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Profile: Prof Gordon Shirley – New man at the helm in Kingston

In the last issue of Caribbean Maritime we interviewed the outgoing chairman of the Ports Authority of Jamaica, the Hon Noel Hylton. This issue we have chosen to undertake a Q&A with his able successor, Prof Gordon Shirley.

Professor Gordon ShirleyCaribbean Maritime: It must be difficult to fill the shoes of a man who previously headed up the Port Authority of Jamaica with such distinction for more than 40 years. How are you coping with the challenge?

Prof Gordon Shirley: Yes, it is a challenge to take over the management of the Port Authority of Jamaica (PAJ) following four decades of excellent stewardship by the Hon. Noel Hylton. Under successive governments, Mr Hylton was instrumental in establishing the structure for the operation of Jamaica’s shipping and cruise ship ports.

I have had the benefit of his thoughts and ideas during the transition period; and I am confident that going forward they will serve me in good stead.

In my short time on board, I have already established that the PAJ has highly skilled and professional senior and middle management personnel as well as a cohort of experienced personnel at all levels. Therefore, my approach to the management of the PAJ in the short term will be to:

• Take full advantage of the skills that are already available; and continue to upgrade and attract skilled personnel as necessary.
• Continue the refinement of our internal reporting systems.
• Encourage innovation.
• Pursue all relevant opportunities to grow the business of the port.

Caribbean Maritime: Do you plan to do things differently going forward or do you see yourself as purely maintaining a continuum?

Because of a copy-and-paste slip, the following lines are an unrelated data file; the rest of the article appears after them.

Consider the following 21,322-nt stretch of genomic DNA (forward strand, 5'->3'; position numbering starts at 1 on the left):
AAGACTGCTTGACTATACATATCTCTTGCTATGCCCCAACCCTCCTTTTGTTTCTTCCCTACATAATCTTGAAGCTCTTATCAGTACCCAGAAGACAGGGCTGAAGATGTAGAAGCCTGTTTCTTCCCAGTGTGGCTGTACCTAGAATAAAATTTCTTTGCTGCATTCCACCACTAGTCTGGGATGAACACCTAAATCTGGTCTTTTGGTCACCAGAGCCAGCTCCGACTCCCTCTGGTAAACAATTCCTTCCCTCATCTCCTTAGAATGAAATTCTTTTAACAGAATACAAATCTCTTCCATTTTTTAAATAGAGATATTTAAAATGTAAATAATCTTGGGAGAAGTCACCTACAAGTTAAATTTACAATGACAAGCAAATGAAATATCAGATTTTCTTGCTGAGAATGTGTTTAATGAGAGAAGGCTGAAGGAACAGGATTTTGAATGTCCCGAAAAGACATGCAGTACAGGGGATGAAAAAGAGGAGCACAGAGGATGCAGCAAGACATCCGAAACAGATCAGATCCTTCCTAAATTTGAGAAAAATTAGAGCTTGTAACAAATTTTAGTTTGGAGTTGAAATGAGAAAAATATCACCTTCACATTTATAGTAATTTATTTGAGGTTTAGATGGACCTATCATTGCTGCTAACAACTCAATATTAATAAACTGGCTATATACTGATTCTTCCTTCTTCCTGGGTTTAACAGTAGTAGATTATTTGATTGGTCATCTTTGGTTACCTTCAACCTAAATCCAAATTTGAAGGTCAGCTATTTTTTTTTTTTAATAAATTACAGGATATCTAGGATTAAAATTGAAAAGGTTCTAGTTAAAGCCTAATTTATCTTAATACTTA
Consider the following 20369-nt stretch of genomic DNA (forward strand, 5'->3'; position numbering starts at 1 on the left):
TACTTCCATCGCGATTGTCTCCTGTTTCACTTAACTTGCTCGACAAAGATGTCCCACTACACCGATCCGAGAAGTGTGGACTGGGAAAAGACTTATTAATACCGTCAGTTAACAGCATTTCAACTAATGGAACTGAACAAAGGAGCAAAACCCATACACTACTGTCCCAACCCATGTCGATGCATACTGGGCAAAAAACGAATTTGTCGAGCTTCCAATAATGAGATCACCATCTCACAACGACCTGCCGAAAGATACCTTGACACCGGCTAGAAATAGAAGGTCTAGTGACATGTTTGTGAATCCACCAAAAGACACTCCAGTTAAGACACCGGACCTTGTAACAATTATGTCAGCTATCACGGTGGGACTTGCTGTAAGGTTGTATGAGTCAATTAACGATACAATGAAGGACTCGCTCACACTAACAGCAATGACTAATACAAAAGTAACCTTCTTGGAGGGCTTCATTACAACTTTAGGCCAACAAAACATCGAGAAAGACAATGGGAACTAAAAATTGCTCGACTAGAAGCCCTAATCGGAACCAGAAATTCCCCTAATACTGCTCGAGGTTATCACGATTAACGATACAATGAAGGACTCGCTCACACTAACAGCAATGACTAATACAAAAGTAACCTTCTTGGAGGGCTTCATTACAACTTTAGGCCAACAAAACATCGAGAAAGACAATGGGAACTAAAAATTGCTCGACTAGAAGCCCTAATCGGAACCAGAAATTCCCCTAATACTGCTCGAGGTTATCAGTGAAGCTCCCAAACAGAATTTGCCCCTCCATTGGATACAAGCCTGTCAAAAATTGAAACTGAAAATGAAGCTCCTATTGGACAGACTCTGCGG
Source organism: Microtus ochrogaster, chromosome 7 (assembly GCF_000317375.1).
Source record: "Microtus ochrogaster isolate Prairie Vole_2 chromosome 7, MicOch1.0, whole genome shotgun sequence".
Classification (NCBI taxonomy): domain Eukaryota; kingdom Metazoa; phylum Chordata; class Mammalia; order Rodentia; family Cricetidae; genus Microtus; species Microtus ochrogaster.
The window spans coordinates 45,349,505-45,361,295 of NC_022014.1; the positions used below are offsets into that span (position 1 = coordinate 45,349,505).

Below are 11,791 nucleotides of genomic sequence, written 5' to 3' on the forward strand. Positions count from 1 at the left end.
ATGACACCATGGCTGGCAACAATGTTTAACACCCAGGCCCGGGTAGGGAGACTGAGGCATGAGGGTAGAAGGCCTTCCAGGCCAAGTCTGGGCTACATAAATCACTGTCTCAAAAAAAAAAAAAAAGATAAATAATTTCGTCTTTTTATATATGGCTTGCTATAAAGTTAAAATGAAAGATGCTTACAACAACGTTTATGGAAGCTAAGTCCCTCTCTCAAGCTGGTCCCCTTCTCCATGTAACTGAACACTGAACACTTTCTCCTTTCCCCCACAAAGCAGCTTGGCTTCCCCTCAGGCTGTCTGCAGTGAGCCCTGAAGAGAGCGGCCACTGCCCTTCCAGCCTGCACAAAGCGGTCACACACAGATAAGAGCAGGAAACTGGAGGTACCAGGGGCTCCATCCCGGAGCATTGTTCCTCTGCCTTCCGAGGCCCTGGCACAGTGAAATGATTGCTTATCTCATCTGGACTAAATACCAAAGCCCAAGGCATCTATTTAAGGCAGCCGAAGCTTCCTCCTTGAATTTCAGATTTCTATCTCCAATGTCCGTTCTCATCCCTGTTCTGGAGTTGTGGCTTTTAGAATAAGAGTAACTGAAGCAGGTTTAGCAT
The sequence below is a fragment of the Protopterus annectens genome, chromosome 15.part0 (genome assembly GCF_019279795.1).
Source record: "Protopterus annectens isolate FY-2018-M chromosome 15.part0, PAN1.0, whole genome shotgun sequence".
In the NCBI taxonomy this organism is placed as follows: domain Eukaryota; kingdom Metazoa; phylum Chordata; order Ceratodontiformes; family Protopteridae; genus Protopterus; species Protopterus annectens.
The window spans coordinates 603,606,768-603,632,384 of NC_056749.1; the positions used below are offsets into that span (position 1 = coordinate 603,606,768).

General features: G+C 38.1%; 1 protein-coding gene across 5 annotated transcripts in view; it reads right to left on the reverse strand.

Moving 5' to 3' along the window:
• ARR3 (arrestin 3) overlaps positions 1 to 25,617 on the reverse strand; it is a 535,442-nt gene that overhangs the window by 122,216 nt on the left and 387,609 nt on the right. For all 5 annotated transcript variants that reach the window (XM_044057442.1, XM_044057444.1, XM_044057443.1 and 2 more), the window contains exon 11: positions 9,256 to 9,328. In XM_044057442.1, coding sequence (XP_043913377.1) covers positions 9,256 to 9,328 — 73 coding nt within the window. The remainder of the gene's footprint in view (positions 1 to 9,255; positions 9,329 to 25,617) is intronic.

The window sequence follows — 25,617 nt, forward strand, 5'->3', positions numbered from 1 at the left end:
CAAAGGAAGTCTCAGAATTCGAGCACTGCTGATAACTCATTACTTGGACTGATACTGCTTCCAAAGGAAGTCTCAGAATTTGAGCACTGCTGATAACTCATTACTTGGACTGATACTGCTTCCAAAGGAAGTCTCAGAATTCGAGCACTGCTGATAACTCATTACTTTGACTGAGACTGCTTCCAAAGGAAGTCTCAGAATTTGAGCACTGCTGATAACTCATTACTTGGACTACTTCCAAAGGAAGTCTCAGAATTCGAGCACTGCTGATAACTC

Prof Gordon Shirley: Naturally, going forward the things that are working will be part of the continuum. However, the times are changing and the remit of the port is also changing. We are in the process of privatising the Kingston Container Terminal; and with the advent of an expanded Panama Canal it is necessary to reposition the port as a major regional entity to take full advantage of the larger and increased shipping lines traversing the region.

Caribbean Maritime: What differences have you encountered moving from academia to one of Jamaica’s highest-profile business positions?

Prof Gordon Shirley: I have a background in engineering and management; and while port management is a new category for me, I have always maintained that the basic management principles are no different from one sector to another given that the main objectives are to determine workable strategies and initiate plans to implement those strategies.

During my 23 years at the University of the West Indies my role was not restricted to ‘education’ per se. I was principal and served as head of the Department of Management Studies; executive director of the Mona School of Business; and facilitated the Mona Institute of Business to become a ‘self-sustaining school of business with endowments for research and entrepreneurial studies’.

At the international level, I have served as the Jamaican Ambassador to the United States of America from 2004 to 2007. In addition, I have served on several public and private sector boards, including: chairman of Grace Kennedy (current); chairman of the National Task Force, Logistics Hub Initiative; and I have been a member of the boards of the PIOJ [Planning Institute of Jamaica] and the JPSCo [Jamaica Public Service Company].

Caribbean Maritime: What are your views in regard to the privatisation in 2014 of the Port of Kingston?

Prof Gordon Shirley: The government of Jamaica through the port authority is seeking to grant a long-term concession to operate and expand the Kingston Container Terminal to be able to capitalise on the expansion of the Panama Canal which is expected to be completed by mid 2015.

In fact, the KCT is already regarded as a major global transhipment hub in the Caribbean; and, with the proposed improvements at the port, its position can be maintained and enhanced.